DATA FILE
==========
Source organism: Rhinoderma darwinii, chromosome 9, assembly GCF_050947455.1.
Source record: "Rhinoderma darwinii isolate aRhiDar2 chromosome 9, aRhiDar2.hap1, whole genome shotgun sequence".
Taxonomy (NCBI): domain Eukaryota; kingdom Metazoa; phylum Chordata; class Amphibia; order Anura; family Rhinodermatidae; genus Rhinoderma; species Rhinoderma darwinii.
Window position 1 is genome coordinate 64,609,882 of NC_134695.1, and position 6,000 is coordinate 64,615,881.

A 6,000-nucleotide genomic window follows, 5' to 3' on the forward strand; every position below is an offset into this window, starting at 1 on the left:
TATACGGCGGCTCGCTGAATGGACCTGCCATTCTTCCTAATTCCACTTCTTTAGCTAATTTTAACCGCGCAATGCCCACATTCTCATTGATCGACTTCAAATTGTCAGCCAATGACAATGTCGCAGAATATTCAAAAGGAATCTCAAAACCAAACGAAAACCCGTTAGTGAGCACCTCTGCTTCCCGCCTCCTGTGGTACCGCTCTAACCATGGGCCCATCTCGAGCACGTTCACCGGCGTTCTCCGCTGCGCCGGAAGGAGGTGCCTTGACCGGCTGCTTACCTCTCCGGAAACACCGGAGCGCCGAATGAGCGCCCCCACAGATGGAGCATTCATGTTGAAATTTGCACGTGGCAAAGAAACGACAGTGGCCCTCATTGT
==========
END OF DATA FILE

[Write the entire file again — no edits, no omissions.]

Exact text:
Source organism: Rhinoderma darwinii, chromosome 9, assembly GCF_050947455.1.
Source record: "Rhinoderma darwinii isolate aRhiDar2 chromosome 9, aRhiDar2.hap1, whole genome shotgun sequence".
Taxonomy (NCBI): domain Eukaryota; kingdom Metazoa; phylum Chordata; class Amphibia; order Anura; family Rhinodermatidae; genus Rhinoderma; species Rhinoderma darwinii.
Window position 1 is genome coordinate 64,609,882 of NC_134695.1, and position 6,000 is coordinate 64,615,881.

A 6,000-nucleotide genomic window follows, 5' to 3' on the forward strand; every position below is an offset into this window, starting at 1 on the left:
TATACGGCGGCTCGCTGAATGGACCTGCCATTCTTCCTAATTCCACTTCTTTAGCTAATTTTAACCGCGCAATGCCCACATTCTCATTGATCGACTTCAAATTGTCAGCCAATGACAATGTCGCAGAATATTCAAAAGGAATCTCAAAACCAAACGAAAACCCGTTAGTGAGCACCTCTGCTTCCCGCCTCCTGTGGTACCGCTCTAACCATGGGCCCATCTCGAGCACGTTCACCGGCGTTCTCCGCTGCGCCGGAAGGAGGTGCCTTGACCGGCTGCTTACCTCTCCGGAAACACCGGAGCGCCGAATGAGCGCCCCCACAGATGGAGCATTCATGTTGAAATTTGCACGTGGCAAAGAAACGACAGTGGCCCTCATTGT